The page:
Kimberly Black received a bachelor's degree in nursing from George Mason University and a master of science degree from the nurse-midwifery education program at Georgetown University. She is currently working as a nurse practitioner in the area of Womens' Health and is a clinical instructor in the Georgetown University School of Nursing. She has experience as a Certified Childbirth Educator and as an RN in a Level II neonatal nursery.
Breastfeeding the High Risk Infant: Implications for Midwifery Management
Article first published online: 26 JAN 2011
2000 American College of Nurse Midwives
Journal of Midwifery & Womens Health
Volume 45, Issue 3, pages 238–245, May-June 2000
How to Cite
Black, K. A. and Hylander, M. A. (2000), Breastfeeding the High Risk Infant: Implications for Midwifery Management. Journal of Midwifery & Womens Health, 45: 238–245. doi: 10.1016/S1526-9523(00)00017-9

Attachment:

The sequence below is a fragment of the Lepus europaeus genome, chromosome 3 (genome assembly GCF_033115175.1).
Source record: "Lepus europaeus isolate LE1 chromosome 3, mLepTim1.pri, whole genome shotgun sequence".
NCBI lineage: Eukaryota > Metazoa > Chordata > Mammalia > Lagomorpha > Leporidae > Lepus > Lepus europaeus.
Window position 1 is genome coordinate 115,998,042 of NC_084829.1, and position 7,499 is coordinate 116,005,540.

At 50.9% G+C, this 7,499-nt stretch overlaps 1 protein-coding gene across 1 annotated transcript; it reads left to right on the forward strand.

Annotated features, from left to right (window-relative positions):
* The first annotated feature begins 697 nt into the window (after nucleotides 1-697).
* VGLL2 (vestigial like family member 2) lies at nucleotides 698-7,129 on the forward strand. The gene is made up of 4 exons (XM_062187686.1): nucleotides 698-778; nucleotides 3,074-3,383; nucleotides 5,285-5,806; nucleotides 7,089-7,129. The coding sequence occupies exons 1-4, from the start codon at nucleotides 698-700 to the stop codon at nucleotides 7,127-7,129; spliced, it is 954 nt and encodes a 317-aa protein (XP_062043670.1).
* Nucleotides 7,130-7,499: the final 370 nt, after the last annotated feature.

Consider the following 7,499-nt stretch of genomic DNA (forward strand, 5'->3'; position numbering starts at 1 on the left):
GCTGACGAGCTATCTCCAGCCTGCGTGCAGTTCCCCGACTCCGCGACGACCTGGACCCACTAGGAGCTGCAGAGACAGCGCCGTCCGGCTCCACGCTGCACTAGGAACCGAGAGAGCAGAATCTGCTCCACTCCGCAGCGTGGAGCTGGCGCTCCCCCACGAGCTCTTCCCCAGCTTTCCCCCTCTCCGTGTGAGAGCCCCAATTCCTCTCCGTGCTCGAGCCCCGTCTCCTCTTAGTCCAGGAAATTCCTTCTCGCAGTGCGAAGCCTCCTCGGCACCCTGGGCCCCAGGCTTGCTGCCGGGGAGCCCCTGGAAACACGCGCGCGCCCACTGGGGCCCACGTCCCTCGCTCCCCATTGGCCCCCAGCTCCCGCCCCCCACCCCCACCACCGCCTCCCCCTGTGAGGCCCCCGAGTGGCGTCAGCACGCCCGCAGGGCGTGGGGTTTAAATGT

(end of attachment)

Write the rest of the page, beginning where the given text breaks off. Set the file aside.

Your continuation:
- Issue published online: 26 JAN 2011
- Article first published online: 26 JAN 2011
The mother of a high risk infant is confronted with numerous parenting challenges, not the least of which is the decision about how to nourish her vulnerable newborn. Successful breastfeeding depends on overcoming obstacles posed by infant condition, maternal health, and the neonatal intensive care environment. These obstacles include maternal separation from the nursing infant during hospitalization, delayed initiation of the expression of breast milk due to maternal illness and/or surgery, the inability to suckle her infant or feed on demand, and the lack of sufficient maternal follow-up after discharge. This article reviews the benefits of providing breast milk to high risk infants, problems that may be encountered by mothers of high risk infants, and the interventions that may be used by the midwife to facilitate the breastfeeding process.